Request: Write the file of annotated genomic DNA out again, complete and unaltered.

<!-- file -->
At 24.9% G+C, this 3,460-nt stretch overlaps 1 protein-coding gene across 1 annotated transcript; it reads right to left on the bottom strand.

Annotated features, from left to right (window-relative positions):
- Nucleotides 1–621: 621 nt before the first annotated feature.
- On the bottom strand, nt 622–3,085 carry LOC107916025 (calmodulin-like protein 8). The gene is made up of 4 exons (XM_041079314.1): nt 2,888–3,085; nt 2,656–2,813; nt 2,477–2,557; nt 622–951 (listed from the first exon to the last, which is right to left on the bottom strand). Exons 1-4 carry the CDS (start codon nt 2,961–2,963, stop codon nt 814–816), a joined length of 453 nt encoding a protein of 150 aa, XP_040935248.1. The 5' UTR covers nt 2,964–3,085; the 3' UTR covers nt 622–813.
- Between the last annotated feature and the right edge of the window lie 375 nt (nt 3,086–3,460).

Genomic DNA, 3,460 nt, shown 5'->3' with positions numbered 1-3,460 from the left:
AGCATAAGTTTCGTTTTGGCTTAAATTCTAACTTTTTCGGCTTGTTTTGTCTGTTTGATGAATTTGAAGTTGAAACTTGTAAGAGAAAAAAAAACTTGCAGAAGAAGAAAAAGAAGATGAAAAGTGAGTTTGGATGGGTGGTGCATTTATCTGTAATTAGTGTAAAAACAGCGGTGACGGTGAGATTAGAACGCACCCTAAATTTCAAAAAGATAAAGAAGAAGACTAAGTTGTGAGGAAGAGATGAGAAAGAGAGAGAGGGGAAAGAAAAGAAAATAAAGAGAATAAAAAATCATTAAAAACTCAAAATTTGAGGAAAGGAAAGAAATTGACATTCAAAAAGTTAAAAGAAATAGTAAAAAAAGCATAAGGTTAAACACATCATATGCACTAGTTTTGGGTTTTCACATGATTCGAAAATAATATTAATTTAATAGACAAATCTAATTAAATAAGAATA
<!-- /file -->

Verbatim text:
At 24.9% G+C, this 3,460-nt stretch overlaps 1 protein-coding gene across 1 annotated transcript; it reads right to left on the bottom strand.

Annotated features, from left to right (window-relative positions):
- Nucleotides 1–621: 621 nt before the first annotated feature.
- On the bottom strand, nt 622–3,085 carry LOC107916025 (calmodulin-like protein 8). The gene is made up of 4 exons (XM_041079314.1): nt 2,888–3,085; nt 2,656–2,813; nt 2,477–2,557; nt 622–951 (listed from the first exon to the last, which is right to left on the bottom strand). Exons 1-4 carry the CDS (start codon nt 2,961–2,963, stop codon nt 814–816), a joined length of 453 nt encoding a protein of 150 aa, XP_040935248.1. The 5' UTR covers nt 2,964–3,085; the 3' UTR covers nt 622–813.
- Between the last annotated feature and the right edge of the window lie 375 nt (nt 3,086–3,460).

Genomic DNA, 3,460 nt, shown 5'->3' with positions numbered 1-3,460 from the left:
AGCATAAGTTTCGTTTTGGCTTAAATTCTAACTTTTTCGGCTTGTTTTGTCTGTTTGATGAATTTGAAGTTGAAACTTGTAAGAGAAAAAAAAACTTGCAGAAGAAGAAAAAGAAGATGAAAAGTGAGTTTGGATGGGTGGTGCATTTATCTGTAATTAGTGTAAAAACAGCGGTGACGGTGAGATTAGAACGCACCCTAAATTTCAAAAAGATAAAGAAGAAGACTAAGTTGTGAGGAAGAGATGAGAAAGAGAGAGAGGGGAAAGAAAAGAAAATAAAGAGAATAAAAAATCATTAAAAACTCAAAATTTGAGGAAAGGAAAGAAATTGACATTCAAAAAGTTAAAAGAAATAGTAAAAAAAGCATAAGGTTAAACACATCATATGCACTAGTTTTGGGTTTTCACATGATTCGAAAATAATATTAATTTAATAGACAAATCTAATTAAATAAGAATA